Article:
Bill Pay Expectations Can Exceed Delivery, CU Finds

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Postage hikes are piquing interest in electronic bill payment (EBP), but members may find that the online service is much less than they bargained for, according to Jose Lara, vice president of Internet Services at Orange County Teachers FCU (OCTFCU).

"Members misunderstand Bill Pay," Lara explained. "Their expectations far exceed what an electronic bill payment provider can deliver. We end up managing expectations because we're not able to change the technology infrastructure."

EBP popularity with members once again seems imminent - indeed, American Banker's most recent poll conducted in conjunction with the Gallup Organization indicated that CU members are comfortable with bill payment. American Banker survey results showed that 24% of CU members use bill pay. And a Direct Marketing Association survey in June said that a full third of consumers would rather not use first-class mail to pay bills.

Down at the user level, however, not everyone is smiling. Industry analyst Gartner, Inc., Stamford-Conn., reported in May that EBP users who drop out do so mainly because they don't understand the service.

The $3.5-billion OCTFCU has allowed members to settle their bills with Internet clicks instead of postage stamps since 2000. After a member clicks "submit" on the CU's website, funds are immediately withdrawn. Members don't need to write checks or lick and post envelopes. And, after they spend the set-up time demanded by EBP, members may be more inclined to stick with their CU.

The catch-only about 60% of bill payees are equipped to receive electronic payments, Lara said. The service provider must pay the remaining 40% of payees by check, creating the same lag time as postage payments.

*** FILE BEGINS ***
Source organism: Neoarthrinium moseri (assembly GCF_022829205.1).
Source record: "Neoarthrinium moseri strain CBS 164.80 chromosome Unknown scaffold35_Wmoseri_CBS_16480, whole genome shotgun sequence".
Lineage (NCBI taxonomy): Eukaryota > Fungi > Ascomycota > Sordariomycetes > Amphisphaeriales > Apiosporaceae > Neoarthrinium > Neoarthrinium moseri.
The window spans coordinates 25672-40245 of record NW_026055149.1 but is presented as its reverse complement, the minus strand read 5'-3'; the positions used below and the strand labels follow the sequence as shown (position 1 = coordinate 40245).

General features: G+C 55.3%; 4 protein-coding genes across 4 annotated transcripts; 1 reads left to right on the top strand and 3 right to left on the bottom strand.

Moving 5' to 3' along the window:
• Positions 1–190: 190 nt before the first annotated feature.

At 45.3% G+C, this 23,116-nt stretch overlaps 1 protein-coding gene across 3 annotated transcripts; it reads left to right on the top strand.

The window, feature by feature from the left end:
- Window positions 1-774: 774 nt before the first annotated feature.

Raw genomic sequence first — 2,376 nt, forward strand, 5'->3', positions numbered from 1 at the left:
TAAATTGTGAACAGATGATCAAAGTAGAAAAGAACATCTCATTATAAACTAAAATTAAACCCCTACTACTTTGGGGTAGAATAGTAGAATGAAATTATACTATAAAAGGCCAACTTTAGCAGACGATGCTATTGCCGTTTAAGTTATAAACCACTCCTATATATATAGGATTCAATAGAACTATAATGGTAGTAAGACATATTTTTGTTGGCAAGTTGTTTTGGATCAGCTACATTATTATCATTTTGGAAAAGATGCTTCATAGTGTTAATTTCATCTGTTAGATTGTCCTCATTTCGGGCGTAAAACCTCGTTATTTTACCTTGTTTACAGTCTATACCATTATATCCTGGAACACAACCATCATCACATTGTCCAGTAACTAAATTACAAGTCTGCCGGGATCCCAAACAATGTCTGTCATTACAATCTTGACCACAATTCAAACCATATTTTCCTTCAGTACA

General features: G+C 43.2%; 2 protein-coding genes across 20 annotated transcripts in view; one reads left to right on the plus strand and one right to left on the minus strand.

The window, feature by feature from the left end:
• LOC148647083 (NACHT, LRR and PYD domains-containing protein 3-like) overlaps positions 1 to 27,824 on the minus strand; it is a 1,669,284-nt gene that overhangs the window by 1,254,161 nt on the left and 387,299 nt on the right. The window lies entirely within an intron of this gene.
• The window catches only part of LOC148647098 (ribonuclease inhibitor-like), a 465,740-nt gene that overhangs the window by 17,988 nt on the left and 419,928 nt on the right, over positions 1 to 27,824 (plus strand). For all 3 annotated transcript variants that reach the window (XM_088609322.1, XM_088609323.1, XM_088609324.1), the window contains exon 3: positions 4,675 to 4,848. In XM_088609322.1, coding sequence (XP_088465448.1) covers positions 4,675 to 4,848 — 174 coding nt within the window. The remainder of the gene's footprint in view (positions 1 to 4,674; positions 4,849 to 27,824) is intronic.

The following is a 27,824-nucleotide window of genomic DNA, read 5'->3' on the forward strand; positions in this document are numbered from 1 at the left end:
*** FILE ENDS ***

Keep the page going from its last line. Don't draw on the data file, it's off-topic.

"Members expect that their bills are going to get paid electronically and immediately," said Lara. When they realize that many bills are still paid by check and not instantly, "they don't want us to take money out of their accounts until the bills are posted at the other end. But we need to take the money out of their account to pay the bill."

Unfortunately, OCTFCU has little control over the bill payment provider's payment processes. Lara called for a more member-friendly approach in which money would remain in members' accounts until payments are posted, and looked to the future when more payees are able to receive payments electronically-and therefore instantly.

The 260,000-member CU faces administrative challenges with EBP, as well. "There are just too many variables at stake. Once files leave our office, they're completely out of our control. Checks can get lost. We've had days where the bill payment provider told us it missed a whole day of payments and the bills are still sitting around its offices two weeks later. As a credit union, how do you recover from that?"

OCTFCU has a full-time support team of four people that resolves technical issues and handles payment disputes, in addition to a call center staff of more than one hundred. "Bill pay is an emotionally charged service and users aren't the segment of members you want to upset," said Lara. "We're very tentative about bill pay."

As a result, adoption rates at the CU are low. Though 23% of OCTFCU members are active online banking users, only 3% use EBP regularly, Lara reported.

For the moment, that's just the way the CU wants it. "We're perfectly content with bill pay growing slowly," he said. The credit union hasn't set any end user goals, either. "We don't want a huge adoption rate. We haven't promoted bill pay, because we want to make sure the system works well; otherwise it's a black eye for the CU."

The CU even charges members for the service-$4.95 per month. EBP actually costs the CU about $7 per member per month.

"We're at a loss charging $4.95," said Lara. "But the demand from members and the relationship it creates are enough of a justification. If we were to pull the plug, we would have a lot of members upset with us."

OCTFCU offers EBP through Open Financial Solutions (OFS), a consortium of U.S. credit unions working to aggregate volumes as they pursue new technology solutions. OFS has partnered with Corporate Network eCom, (CN eCom), a subsidiary of U.S. Central CU, to provide Princeton eCom's EBP platform to OCTFCU.

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